It is with this initiative (Fund Forum), for which she is board of trustees chairman and which she founded, that she is promoting Uzbek culture internationally. It is a well-organized, documented organization that has drawn to it world-famous celebrities like Julio Iglesias, Montserrat Caballe, Chopard, singer Sting and football stars Cristiano Ronaldo with Samuel Eto’o. That Gulnara is smart is even more evident with her use of these celebrities to boost her activities through fundraising for charity.
They have become her partners on the global stage and she works with them to push further her humanitarian agenda at home. For example, during one of the Forum’s annual festivals, the Republican Festival of Children’s Creativity Yangi Avlod (New Generation), to support young talents in the country, the young talents receive their prizes from the hands of international stars. This boosts their confidence and gives them role models to look up to, besides adding luster to the whole program.
She also works with USAID, UNICEF, UNESCO, JICA and the British Council, which help her support the projects.
The Fund Forum was established in February 2004 to support domestic science, culture, education and sports. It has given itself a goal to represent Uzbek culture abroad, cultivating and expanding the country’s cooperation in cultural and humanitarian issues, providing broad support to young talents and creative people.
Gulnara Karimova with world music maestro Sting and Laurestes of the “Yangi Avlod” Children’s Creativity Festival and “Kelajakovozi” Talented Youth Contest, who received a special grant from Sting within The Art Week Style.UZ-2009
Through the Youth Projects, the Forum mainly supports youth and gives grants for the education and tuition of talented young people. It supports children’s creativity through the festivals and sponsors creative exhibitions and fashion design projects. Branches of the Youth Initiatives Center are open in every region of the country.
In the years it has been in operation, the Forum has participated in and initiated numerous projects, including the presentation of Uzbek designers in Paris and a photo exhibition in France, Luxembourg, Germany, Japan and China on the Great Silk Road and its Heritage.
Gulnara has a good team of people around her willing to implement what she asks and she knows what she wants to achieve with the organization. She is a tough businesswoman and manager who runs the Forum like a corporation, which is why it is so successful.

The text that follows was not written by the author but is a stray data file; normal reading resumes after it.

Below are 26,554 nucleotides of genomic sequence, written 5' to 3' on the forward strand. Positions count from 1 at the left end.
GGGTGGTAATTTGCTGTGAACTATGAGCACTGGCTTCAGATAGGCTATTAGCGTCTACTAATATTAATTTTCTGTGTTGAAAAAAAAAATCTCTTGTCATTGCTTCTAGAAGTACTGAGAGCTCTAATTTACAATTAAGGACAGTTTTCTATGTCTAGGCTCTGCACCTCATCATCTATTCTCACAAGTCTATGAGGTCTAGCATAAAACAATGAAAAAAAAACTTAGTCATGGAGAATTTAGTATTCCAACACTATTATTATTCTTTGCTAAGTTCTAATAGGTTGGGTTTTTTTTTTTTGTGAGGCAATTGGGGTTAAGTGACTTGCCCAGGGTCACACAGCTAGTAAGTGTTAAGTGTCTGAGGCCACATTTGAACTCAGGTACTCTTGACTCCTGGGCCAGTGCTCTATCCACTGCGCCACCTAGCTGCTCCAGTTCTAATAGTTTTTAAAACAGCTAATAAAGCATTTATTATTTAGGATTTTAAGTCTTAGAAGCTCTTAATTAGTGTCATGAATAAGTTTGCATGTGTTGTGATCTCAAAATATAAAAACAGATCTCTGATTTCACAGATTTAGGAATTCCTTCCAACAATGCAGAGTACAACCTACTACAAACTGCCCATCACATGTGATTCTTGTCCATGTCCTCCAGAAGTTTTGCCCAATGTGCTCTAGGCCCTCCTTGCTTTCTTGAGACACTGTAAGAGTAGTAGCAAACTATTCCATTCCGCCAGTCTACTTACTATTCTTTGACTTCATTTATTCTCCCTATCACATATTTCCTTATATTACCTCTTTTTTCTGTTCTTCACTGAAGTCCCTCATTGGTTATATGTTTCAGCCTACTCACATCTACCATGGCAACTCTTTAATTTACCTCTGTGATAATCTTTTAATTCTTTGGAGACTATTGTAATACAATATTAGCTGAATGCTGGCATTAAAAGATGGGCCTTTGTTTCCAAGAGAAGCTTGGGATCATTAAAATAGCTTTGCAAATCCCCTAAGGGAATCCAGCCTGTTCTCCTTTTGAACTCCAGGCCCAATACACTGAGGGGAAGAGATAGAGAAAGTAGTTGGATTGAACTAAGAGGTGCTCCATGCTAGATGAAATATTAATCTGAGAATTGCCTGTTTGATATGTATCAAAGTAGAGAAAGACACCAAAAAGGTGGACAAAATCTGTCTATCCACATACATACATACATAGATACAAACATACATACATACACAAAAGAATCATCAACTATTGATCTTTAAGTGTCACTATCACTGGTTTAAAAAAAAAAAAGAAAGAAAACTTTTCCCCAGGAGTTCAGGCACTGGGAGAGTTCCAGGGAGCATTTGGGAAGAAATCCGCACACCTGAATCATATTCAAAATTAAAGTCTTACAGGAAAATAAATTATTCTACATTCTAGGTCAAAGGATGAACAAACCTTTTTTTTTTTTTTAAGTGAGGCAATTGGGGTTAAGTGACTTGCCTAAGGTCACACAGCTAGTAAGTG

I managed to have a chat with three of her directors, who explained to me how the Fund works. Ms. Khaticha Jafarova chairs the Women’s Council Public Association, which was established in 2005.
This is an association that helps integrate women into society, and it is where many of them turn when they have problems. Council members can be found in every city in the country and they often come together to discuss issues afflicting women or anything of importance in their lives.
“We give women microfinance to start businesses and to the farmers loans to boost their agriculture. This helps to empower them and give them a place in society,” she says, adding that women play a very important role in Uzbekistan and need to be empowered.
In fact, she adds, recently the council held a regional breast cancer meeting for women in Tashkent and the function was attended by many women from all over the region and abroad.
Interview with editor Paul Trustfull
Mr. Bakhadir Umarkhanov is the executive director of the Social Initiatives Support Fund (SISF). Among the programs this fund concentrates on are those for the young people that it considers the new and future generation of the country. It runs a youth project that aims to prepare them to become responsible members of society.
Among the initiatives is one where young people are tapped after their university education for the Forum to prepare them to be a part of the bigger society. They are taught how to become confident, while their talents, from music and arts to IT, among others, are also explored.